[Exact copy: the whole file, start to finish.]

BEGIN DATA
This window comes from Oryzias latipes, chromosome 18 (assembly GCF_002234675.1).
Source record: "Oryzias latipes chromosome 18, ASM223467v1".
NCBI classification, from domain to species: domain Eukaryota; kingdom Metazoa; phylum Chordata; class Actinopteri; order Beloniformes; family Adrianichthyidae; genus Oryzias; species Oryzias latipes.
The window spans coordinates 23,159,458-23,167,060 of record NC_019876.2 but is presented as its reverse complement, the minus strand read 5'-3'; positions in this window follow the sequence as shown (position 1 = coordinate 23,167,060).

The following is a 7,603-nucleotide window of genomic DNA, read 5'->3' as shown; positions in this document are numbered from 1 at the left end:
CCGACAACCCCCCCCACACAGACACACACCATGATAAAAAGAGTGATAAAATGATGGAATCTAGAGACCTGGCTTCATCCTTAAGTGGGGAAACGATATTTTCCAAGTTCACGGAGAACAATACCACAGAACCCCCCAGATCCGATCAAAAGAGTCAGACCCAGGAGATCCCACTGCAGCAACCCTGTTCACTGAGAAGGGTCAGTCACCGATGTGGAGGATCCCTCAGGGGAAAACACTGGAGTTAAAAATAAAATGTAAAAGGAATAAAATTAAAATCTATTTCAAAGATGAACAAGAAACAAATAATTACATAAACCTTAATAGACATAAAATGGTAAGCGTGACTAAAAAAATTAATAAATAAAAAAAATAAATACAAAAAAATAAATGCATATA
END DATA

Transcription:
This window comes from Oryzias latipes, chromosome 18 (assembly GCF_002234675.1).
Source record: "Oryzias latipes chromosome 18, ASM223467v1".
NCBI classification, from domain to species: domain Eukaryota; kingdom Metazoa; phylum Chordata; class Actinopteri; order Beloniformes; family Adrianichthyidae; genus Oryzias; species Oryzias latipes.
The window spans coordinates 23,159,458-23,167,060 of record NC_019876.2 but is presented as its reverse complement, the minus strand read 5'-3'; positions in this window follow the sequence as shown (position 1 = coordinate 23,167,060).

The following is a 7,603-nucleotide window of genomic DNA, read 5'->3' as shown; positions in this document are numbered from 1 at the left end:
CCGACAACCCCCCCCACACAGACACACACCATGATAAAAAGAGTGATAAAATGATGGAATCTAGAGACCTGGCTTCATCCTTAAGTGGGGAAACGATATTTTCCAAGTTCACGGAGAACAATACCACAGAACCCCCCAGATCCGATCAAAAGAGTCAGACCCAGGAGATCCCACTGCAGCAACCCTGTTCACTGAGAAGGGTCAGTCACCGATGTGGAGGATCCCTCAGGGGAAAACACTGGAGTTAAAAATAAAATGTAAAAGGAATAAAATTAAAATCTATTTCAAAGATGAACAAGAAACAAATAATTACATAAACCTTAATAGACATAAAATGGTAAGCGTGACTAAAAAAATTAATAAATAAAAAAAATAAATACAAAAAAATAAATGCATATA